The hike day started way too early. I was up at 2AM, but I think we all were. The room was a challenge – tiny and close, cooped up in bunk beds – especially hard as we were still used to the openness of the river.
About 4:30 we gave up all efforts at sleep and frantically packed up our belongings and lugged our duffels to the weigh station. We all made it under the 30lb limit, marked up our bags, and left them for the mule train. We headed to the canteen for breakfast and forced down some food. I tried my best to gulp some eggs and coffee.
We nervously gathered outside and received a briefing from Jason. The main point: go slow! And then we set off in the dark. We marched silently, single file, back to the Colorado River and crossed it at the silver suspension bridge, the official beginning of the Bright Angel Trail. It was a terrifying crossing for me since I suffer from vertigo – and it was my preview of things to come.
Setting off on the Bright Angel Trail
The first 2 miles were quick, mostly following the river. Then we turned inward to follow the trail and the going got a bit more challenging. Still, no dizzying heights yet, and I began to think that this wouldn’t be quite as hard as I had imagined. I tried hard to follow Michael’s advice to take it slow and enjoy the experience – no rush to the top. Then came a few tense moments as the trail steepened and the heights began to take my breath away. With a struggle, I made it to Indian Gardens at 5.2 miles … and over halfway to the top.
Onward and upward
Then it got really rough. The trail wasn’t just steep – it was narrow and the drop was sheer. Vertigo drained my energy and made my heart race – not good when you’re trying to climb 10 miles and 4,300 feet. Jason found me and we chatted while walking. He gave me some strategies and became my outside buffer on the really steep trails.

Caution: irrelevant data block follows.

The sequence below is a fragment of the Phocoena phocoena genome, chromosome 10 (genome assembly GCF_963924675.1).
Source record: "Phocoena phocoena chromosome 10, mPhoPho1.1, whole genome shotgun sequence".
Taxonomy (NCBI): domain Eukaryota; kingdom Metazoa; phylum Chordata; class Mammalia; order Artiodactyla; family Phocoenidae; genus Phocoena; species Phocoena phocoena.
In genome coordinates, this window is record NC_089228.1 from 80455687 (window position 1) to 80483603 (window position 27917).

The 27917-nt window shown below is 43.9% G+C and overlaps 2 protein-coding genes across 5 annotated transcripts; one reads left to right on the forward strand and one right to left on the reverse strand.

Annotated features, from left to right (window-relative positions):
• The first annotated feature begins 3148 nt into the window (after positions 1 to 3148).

Jason - hiking guide extraordinaire
Then we made it to the rest area 3 miles from the top. Surely I can go 3 more miles, I thought. But those last 3 miles represented over 2,000 feet of elevation and it became the most difficult mental challenge I think I’ve ever dealt with. The heights were dizzying and made my heart pound – even when standing still.
Jason was amazing, talking me through the tough parts, distracting me with information about the geology, and coaching me to slow down whenever I tried to walk faster. Periodically, he stopped me and showed me how I had just moved from one Canyon rock layer to the next. We progressed through the muav limestone to the redwall, the supai, and the cocino. At the mile-and-a-half point, I began to think I’d actually make it. The end was the steepest part of the climb with the sheerest drops – but what made it worse was passing the day “hikers” strolling the top mile of the trail. They were energetic and freshly washed. However, they had no idea what the Canyon looks like at the bottom. Hundreds of thousands of tourists visit the Canyon each year – but less than 1% go to the bottom. I was smug as I climbed to the top.
Eventually … like a miracle … I stepped over the rim. It was complete culture shock: tourists with cameras, children with ice ream. Jason asked if I was okay, vertigo-wise and when I said yes, we kicked it into high gear and raced for the hotel (inconveniently located at the top of a hill. Really? I just walked 10 miles up over 4,000 feet – where’s the shuttle?)
Jason and I reached the lawns of El Tovar to see a few members of our group lounging on the grass. Sam came up to give me a huge hug. “You did it!” Yes we did!
Sunset at the rim
Fresh and clean at the airport the next day, we laughed and reflected while waiting for our flights to take us back home, back to reality. Ingrid asked me what I would be taking away from whole experience.
Two things really …
The first is about self-reliance. I can do more than I thought I could and I feel stronger and healthier for knowing that. The second, however, is about dependence. This activity would have been almost impossible (and not nearly as fun) without this incredible group of strong women willing to support each other so we could all accomplish tasks, overcome obstacles, and realize our potential. In the end – both self-reliance and dependance are critically important. It’s good to be strong and independent, but it’s also good (and more fun!) to ask for help and work together.
So … where will we go and what will we do next? That’s a story for another day …